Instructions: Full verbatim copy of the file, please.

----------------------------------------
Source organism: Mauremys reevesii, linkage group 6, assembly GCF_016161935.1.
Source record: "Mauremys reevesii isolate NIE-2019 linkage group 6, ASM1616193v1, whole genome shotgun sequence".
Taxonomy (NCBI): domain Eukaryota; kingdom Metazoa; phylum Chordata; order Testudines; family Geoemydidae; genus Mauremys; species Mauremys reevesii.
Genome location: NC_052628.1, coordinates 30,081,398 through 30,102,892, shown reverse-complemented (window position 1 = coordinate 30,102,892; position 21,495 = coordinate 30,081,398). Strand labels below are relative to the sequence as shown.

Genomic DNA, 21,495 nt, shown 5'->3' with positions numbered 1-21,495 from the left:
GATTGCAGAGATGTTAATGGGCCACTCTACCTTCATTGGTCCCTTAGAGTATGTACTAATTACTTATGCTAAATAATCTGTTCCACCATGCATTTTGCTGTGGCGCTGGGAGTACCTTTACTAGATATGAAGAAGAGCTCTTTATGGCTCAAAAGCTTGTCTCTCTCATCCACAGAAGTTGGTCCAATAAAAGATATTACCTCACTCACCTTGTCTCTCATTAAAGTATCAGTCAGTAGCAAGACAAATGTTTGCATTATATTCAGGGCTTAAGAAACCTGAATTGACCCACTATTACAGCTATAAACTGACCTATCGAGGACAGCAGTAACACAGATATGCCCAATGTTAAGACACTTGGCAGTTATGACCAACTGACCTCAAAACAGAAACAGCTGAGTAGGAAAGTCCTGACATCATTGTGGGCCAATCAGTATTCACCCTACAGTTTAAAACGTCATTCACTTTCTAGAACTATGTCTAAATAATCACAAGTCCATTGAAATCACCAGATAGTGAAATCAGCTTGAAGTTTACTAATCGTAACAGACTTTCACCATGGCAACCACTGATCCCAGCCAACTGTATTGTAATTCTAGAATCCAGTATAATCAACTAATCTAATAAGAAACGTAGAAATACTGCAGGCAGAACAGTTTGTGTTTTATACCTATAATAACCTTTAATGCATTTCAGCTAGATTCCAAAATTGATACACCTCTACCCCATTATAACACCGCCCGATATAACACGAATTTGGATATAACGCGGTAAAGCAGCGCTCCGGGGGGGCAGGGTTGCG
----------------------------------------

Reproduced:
Source organism: Mauremys reevesii, linkage group 6, assembly GCF_016161935.1.
Source record: "Mauremys reevesii isolate NIE-2019 linkage group 6, ASM1616193v1, whole genome shotgun sequence".
Taxonomy (NCBI): domain Eukaryota; kingdom Metazoa; phylum Chordata; order Testudines; family Geoemydidae; genus Mauremys; species Mauremys reevesii.
Genome location: NC_052628.1, coordinates 30,081,398 through 30,102,892, shown reverse-complemented (window position 1 = coordinate 30,102,892; position 21,495 = coordinate 30,081,398). Strand labels below are relative to the sequence as shown.

Genomic DNA, 21,495 nt, shown 5'->3' with positions numbered 1-21,495 from the left:
GATTGCAGAGATGTTAATGGGCCACTCTACCTTCATTGGTCCCTTAGAGTATGTACTAATTACTTATGCTAAATAATCTGTTCCACCATGCATTTTGCTGTGGCGCTGGGAGTACCTTTACTAGATATGAAGAAGAGCTCTTTATGGCTCAAAAGCTTGTCTCTCTCATCCACAGAAGTTGGTCCAATAAAAGATATTACCTCACTCACCTTGTCTCTCATTAAAGTATCAGTCAGTAGCAAGACAAATGTTTGCATTATATTCAGGGCTTAAGAAACCTGAATTGACCCACTATTACAGCTATAAACTGACCTATCGAGGACAGCAGTAACACAGATATGCCCAATGTTAAGACACTTGGCAGTTATGACCAACTGACCTCAAAACAGAAACAGCTGAGTAGGAAAGTCCTGACATCATTGTGGGCCAATCAGTATTCACCCTACAGTTTAAAACGTCATTCACTTTCTAGAACTATGTCTAAATAATCACAAGTCCATTGAAATCACCAGATAGTGAAATCAGCTTGAAGTTTACTAATCGTAACAGACTTTCACCATGGCAACCACTGATCCCAGCCAACTGTATTGTAATTCTAGAATCCAGTATAATCAACTAATCTAATAAGAAACGTAGAAATACTGCAGGCAGAACAGTTTGTGTTTTATACCTATAATAACCTTTAATGCATTTCAGCTAGATTCCAAAATTGATACACCTCTACCCCATTATAACACCGCCCGATATAACACGAATTTGGATATAACGCGGTAAAGCAGCGCTCCGGGGGGGCAGGGTTGCG